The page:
After nearly 56 years of marriage, Juan and Martha Salinas of Edmonds know a little something about love.
Like many couples, they were introduced by friends, had a two-year courtship, got married and – after a few years – had two children. But a closer look at the timeline reveals something amazing by 2011 standards: Juan and Martha met at age 15, married at 17 and started a family – all before they graduated from Roy Miller High School in Corpus Christi, Texas. They both held down jobs while going to school and Juan even managed to play on the high school football team as a three-year letterman.
“We were blessed. Our marriage was blessed,” Juan said simply.
“We didn’t really have anything but it was important we stuck together,” Martha added.
When asked for their keys to marital bliss, they were quick to cite their early independence and self-sufficiency, despite their young age. Juan worked nights in the mail room of the local newspaper, getting about four hours of sleep a night, while Martha was employed at Kress department store after school and on Saturdays. They lived in a government housing project, paying $29 in monthly rent.
“We never did live with our parents, “ Martha said.
“There’s a lot of kids today who are married and wind up living either with her parents or his parents. I think that’s where trouble starts,” Juan added.
And while the grandparents would help out with babysitting – and Martha’s father occasionally would intercept the postman to pay the young couple’s utility bill – “we would be embarrassed to ask our parents for any kind of money,” Juan said.
The couple started dating in the summer of 1953, after friends suggested they meet. “He called me and I didn’t know who he was but I liked his voice,” Martha said. “He said, ‘Let’s go to the movies.’ I don’t ever remember him asking me to go steady with him, but it just kind of happened.”
Friends and family were delighted when they decided to marry, the couple recalled. “They knew that we were meant for each other,” Martha said.
The couple married on March 22, 1955 and graduated from high school in June of 1957. In between, Martha gave birth to their daughter, Rosemary. The couple even managed to buy a house before Rosemary was born – “actually, it was a trade,” Martha said, explaining that another young couple, whose husband was in the U.S. Air Force, needed a vehicle to drive to the city where he was being stationed.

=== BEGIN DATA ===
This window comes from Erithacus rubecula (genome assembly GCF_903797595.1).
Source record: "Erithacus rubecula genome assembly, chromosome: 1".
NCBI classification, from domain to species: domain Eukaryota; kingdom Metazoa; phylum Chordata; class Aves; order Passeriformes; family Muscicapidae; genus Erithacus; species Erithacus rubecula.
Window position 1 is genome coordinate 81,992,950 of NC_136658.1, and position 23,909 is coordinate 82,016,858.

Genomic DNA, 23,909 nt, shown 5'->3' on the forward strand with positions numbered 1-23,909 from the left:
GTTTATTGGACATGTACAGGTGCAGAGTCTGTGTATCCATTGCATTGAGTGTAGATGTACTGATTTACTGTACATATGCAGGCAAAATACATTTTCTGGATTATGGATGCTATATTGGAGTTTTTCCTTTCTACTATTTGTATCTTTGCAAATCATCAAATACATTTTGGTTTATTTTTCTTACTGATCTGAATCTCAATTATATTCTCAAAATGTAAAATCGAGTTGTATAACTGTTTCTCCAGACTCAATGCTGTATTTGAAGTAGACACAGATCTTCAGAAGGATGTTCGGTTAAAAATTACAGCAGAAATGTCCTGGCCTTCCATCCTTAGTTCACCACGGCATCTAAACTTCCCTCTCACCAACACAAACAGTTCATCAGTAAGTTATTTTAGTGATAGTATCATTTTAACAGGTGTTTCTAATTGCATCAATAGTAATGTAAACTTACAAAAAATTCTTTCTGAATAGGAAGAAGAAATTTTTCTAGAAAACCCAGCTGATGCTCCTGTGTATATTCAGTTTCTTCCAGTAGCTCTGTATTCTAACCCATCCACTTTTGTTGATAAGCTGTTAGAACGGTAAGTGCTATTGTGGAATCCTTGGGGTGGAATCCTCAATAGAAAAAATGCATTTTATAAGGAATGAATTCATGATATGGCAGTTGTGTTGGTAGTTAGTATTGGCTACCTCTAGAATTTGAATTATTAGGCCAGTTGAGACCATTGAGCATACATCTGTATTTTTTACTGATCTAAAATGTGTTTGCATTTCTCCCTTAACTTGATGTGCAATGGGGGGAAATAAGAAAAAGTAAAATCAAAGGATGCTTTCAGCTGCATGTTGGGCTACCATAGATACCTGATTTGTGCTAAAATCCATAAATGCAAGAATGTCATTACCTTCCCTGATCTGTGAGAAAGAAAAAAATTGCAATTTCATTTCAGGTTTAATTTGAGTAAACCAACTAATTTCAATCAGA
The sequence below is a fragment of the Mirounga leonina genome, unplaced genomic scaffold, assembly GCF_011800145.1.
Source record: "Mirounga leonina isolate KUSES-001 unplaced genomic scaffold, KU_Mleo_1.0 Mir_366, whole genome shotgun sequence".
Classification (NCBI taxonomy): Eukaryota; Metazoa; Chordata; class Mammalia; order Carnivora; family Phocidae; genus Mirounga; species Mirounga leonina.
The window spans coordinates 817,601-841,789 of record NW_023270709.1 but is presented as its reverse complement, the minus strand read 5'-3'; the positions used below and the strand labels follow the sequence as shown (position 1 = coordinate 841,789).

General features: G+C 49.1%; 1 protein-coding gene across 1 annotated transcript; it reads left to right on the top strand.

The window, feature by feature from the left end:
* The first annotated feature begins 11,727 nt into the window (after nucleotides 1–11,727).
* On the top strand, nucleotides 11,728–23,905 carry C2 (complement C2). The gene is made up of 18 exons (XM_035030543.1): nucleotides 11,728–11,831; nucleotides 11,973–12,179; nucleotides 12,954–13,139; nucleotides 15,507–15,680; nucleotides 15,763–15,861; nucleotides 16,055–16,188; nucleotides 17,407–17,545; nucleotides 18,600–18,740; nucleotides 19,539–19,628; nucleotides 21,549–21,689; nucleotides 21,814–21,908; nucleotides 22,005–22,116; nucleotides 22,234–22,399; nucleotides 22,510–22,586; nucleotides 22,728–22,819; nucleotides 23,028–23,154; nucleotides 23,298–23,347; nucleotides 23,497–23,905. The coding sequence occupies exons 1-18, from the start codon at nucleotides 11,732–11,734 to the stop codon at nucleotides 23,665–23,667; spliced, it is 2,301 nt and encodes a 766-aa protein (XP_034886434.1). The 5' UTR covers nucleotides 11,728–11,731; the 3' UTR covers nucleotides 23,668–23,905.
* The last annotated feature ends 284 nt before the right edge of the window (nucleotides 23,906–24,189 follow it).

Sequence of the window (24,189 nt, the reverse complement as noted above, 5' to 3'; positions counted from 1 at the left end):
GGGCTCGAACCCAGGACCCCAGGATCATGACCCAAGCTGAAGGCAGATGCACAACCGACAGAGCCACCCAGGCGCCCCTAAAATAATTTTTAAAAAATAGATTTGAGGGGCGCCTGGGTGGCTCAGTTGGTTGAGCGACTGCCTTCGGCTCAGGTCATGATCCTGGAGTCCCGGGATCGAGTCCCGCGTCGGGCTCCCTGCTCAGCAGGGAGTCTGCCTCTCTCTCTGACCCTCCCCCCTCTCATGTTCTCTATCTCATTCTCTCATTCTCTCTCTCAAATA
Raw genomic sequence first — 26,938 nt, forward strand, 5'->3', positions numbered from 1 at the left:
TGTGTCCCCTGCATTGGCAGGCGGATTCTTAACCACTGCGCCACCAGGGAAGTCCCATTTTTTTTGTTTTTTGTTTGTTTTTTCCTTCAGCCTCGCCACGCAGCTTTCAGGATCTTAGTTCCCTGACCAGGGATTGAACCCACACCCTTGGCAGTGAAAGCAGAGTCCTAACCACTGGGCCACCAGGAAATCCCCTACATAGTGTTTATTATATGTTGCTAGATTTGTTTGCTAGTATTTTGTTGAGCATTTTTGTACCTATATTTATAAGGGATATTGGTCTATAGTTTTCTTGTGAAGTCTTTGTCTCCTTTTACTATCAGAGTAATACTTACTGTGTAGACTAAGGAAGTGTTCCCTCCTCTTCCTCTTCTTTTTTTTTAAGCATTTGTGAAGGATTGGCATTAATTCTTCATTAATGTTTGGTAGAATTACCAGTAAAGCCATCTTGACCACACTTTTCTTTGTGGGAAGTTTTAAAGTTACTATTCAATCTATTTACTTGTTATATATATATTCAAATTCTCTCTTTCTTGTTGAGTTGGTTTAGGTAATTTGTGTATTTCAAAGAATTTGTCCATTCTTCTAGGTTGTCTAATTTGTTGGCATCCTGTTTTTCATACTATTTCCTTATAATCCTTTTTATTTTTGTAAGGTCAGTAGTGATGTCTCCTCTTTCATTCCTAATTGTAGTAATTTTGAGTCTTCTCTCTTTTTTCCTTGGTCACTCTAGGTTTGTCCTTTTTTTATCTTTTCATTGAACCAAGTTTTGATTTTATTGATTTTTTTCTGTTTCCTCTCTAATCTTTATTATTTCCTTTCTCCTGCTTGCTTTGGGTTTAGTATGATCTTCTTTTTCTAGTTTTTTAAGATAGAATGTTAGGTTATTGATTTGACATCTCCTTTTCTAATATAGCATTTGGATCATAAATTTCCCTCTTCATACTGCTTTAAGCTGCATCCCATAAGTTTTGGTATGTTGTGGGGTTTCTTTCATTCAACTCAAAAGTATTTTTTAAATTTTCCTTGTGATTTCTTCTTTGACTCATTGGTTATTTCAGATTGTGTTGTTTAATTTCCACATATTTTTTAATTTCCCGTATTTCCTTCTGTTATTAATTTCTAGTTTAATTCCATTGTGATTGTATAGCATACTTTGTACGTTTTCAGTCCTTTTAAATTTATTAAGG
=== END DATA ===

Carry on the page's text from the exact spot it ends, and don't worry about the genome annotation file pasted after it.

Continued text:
“I had a nice car – a 1949 Chevrolet,” Juan said. “The husband asked if they could trade the car for the house and we could take over the payments.” For $35 a month, the couple had a one-bedroom house. “All my friends’ mothers were always very good about helping,” Martha said. “They gave us drapes for the living room and bedrooms, everybody gave us something that we needed at the time and that’s how it was. We had lots of hand-me-down things.”
“We didn’t have luxury, but we had a lot of love,” Juan added.
A family friend showed them how to establish a household budget, and they became disciplined about how they spent their money, saving whatever they could. Entertainment expenses were minimal, the couple recalled. “We didn’t have any idle time to be going here and there,” Juan said. During high school, Rosemary would attend football games to watch her young husband play and occasionally they would go to school dances.
Two and a half years after Rosemary was born, the couple had a son, John.
“Financially, we were very, very strapped,” Rosemary added. “So it wasn’t like we had money to party or whatever. Every penny counted.”
Thanks to their disciplined savings, the couple was able to afford a two-bedroom house for their growing family.
In 1962, Juan and Rosemary took a trip to Yakima to visit relatives and also brought the children to Seattle to see the World’s Fair. They fell in love with the state’s scenery and a cousin of Juan’s promised to help him find a job, so they moved the family from Texas to Yakima.
Juan became a cement mason, and the family eventually moved to Mountlake Terrace, then Mukilteo. In 1976, after son John graduated from high school, he and his father started Salinas Construction Inc., which provides commercial concrete construction services for public and private projects ranging from airports to freeways to sidewalks.
Martha served as bookkeeper for a time, until the business “grew and grew and I said I think I’m going to retire because I’m going to take care of the grandkids, which is the best job,” she said. Juan recently “retired” from the company after 34 years, although he admits to still rising at 4 a.m. for frequent visits to the office.
Seven years ago, the couple moved to Edmonds, where daughter-in-law Judy operates ceramics studio Glazed & Amazed and granddaughter Amber now has a photo studio. Now both 73 years old, Juan and Martha have a total of five grandchildren but as of yet there are no great grandchildren – “just great granddogs,” Martha said.
Through it all, the couple admitted to having disagreements but never questioned the commitment to their marriage. Which brings us back to the question – on this Valentine’s Day – of the secret to making love last.
“The first thing that my grandfather said to him was, ‘Respect her and she should respect you,’” Martha said. “That’s how people continue to live happily married, if you respect each other.
“Marriage is not 50-50; sometimes it’s 75-25,” Martha added. “You need to be giving in a little bit – not ‘it’s going to be my way, and that’s it.’ Not if you are going to succeed in the marriage, in business, in anything. You cannot have it your way all the time.”